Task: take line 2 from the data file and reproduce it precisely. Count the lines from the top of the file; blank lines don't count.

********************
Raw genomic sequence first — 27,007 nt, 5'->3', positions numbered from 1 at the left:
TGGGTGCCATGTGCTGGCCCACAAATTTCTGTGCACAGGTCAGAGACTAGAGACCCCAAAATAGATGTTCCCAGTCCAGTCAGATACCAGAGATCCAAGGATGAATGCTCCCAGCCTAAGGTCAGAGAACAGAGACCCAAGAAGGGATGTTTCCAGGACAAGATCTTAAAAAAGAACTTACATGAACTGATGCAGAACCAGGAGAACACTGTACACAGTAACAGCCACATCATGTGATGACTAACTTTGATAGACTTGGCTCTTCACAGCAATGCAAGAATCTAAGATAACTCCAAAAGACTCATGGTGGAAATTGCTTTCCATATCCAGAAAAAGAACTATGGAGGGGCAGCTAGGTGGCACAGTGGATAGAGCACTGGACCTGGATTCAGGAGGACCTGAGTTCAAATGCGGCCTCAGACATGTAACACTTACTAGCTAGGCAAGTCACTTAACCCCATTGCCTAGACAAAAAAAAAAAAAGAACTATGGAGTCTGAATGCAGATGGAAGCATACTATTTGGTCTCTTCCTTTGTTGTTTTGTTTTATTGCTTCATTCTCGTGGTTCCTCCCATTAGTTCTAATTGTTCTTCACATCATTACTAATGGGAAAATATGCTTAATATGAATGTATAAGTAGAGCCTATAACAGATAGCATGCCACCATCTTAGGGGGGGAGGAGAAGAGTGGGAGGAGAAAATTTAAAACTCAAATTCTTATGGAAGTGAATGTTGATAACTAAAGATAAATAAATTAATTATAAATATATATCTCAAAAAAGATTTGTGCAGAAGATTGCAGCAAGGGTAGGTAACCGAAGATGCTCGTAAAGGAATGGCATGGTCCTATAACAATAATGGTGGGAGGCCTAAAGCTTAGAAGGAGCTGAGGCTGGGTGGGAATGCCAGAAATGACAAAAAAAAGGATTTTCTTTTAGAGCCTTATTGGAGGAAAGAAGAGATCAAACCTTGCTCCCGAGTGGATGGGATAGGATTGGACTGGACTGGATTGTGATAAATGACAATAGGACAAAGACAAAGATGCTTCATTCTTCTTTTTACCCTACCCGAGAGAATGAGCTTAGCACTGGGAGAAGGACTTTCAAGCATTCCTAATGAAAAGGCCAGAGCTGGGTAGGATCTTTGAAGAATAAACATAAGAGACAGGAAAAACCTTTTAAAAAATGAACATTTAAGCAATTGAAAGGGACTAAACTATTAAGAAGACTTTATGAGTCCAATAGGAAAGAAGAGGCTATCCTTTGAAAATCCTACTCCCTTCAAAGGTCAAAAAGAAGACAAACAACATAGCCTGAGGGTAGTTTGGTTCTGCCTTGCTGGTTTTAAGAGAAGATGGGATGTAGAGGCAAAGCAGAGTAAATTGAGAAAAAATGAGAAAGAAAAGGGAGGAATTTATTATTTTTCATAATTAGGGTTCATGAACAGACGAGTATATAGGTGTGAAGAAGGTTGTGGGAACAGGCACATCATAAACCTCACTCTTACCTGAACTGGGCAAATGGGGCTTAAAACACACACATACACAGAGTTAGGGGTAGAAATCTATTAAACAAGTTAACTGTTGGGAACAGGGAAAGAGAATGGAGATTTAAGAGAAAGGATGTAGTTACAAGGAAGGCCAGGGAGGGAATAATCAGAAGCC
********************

TGGGTGCCATGTGCTGGCCCACAAATTTCTGTGCACAGGTCAGAGACTAGAGACCCCAAAATAGATGTTCCCAGTCCAGTCAGATACCAGAGATCCAAGGATGAATGCTCCCAGCCTAAGGTCAGAGAACAGAGACCCAAGAAGGGATGTTTCCAGGACAAGATCTTAAAAAAGAACTTACATGAACTGATGCAGAACCAGGAGAACACTGTACACAGTAACAGCCACATCATGTGATGACTAACTTTGATAGACTTGGCTCTTCACAGCAATGCAAGAATCTAAGATAACTCCAAAAGACTCATGGTGGAAATTGCTTTCCATATCCAGAAAAAGAACTATGGAGGGGCAGCTAGGTGGCACAGTGGATAGAGCACTGGACCTGGATTCAGGAGGACCTGAGTTCAAATGCGGCCTCAGACATGTAACACTTACTAGCTAGGCAAGTCACTTAACCCCATTGCCTAGACAAAAAAAAAAAAAGAACTATGGAGTCTGAATGCAGATGGAAGCATACTATTTGGTCTCTTCCTTTGTTGTTTTGTTTTATTGCTTCATTCTCGTGGTTCCTCCCATTAGTTCTAATTGTTCTTCACATCATTACTAATGGGAAAATATGCTTAATATGAATGTATAAGTAGAGCCTATAACAGATAGCATGCCACCATCTTAGGGGGGGAGGAGAAGAGTGGGAGGAGAAAATTTAAAACTCAAATTCTTATGGAAGTGAATGTTGATAACTAAAGATAAATAAATTAATTATAAATATATATCTCAAAAAAGATTTGTGCAGAAGATTGCAGCAAGGGTAGGTAACCGAAGATGCTCGTAAAGGAATGGCATGGTCCTATAACAATAATGGTGGGAGGCCTAAAGCTTAGAAGGAGCTGAGGCTGGGTGGGAATGCCAGAAATGACAAAAAAAAGGATTTTCTTTTAGAGCCTTATTGGAGGAAAGAAGAGATCAAACCTTGCTCCCGAGTGGATGGGATAGGATTGGACTGGACTGGATTGTGATAAATGACAATAGGACAAAGACAAAGATGCTTCATTCTTCTTTTTACCCTACCCGAGAGAATGAGCTTAGCACTGGGAGAAGGACTTTCAAGCATTCCTAATGAAAAGGCCAGAGCTGGGTAGGATCTTTGAAGAATAAACATAAGAGACAGGAAAAACCTTTTAAAAAATGAACATTTAAGCAATTGAAAGGGACTAAACTATTAAGAAGACTTTATGAGTCCAATAGGAAAGAAGAGGCTATCCTTTGAAAATCCTACTCCCTTCAAAGGTCAAAAAGAAGACAAACAACATAGCCTGAGGGTAGTTTGGTTCTGCCTTGCTGGTTTTAAGAGAAGATGGGATGTAGAGGCAAAGCAGAGTAAATTGAGAAAAAATGAGAAAGAAAAGGGAGGAATTTATTATTTTTCATAATTAGGGTTCATGAACAGACGAGTATATAGGTGTGAAGAAGGTTGTGGGAACAGGCACATCATAAACCTCACTCTTACCTGAACTGGGCAAATGGGGCTTAAAACACACACATACACAGAGTTAGGGGTAGAAATCTATTAAACAAGTTAACTGTTGGGAACAGGGAAAGAGAATGGAGATTTAAGAGAAAGGATGTAGTTACAAGGAAGGCCAGGGAGGGAATAATCAGAAGCC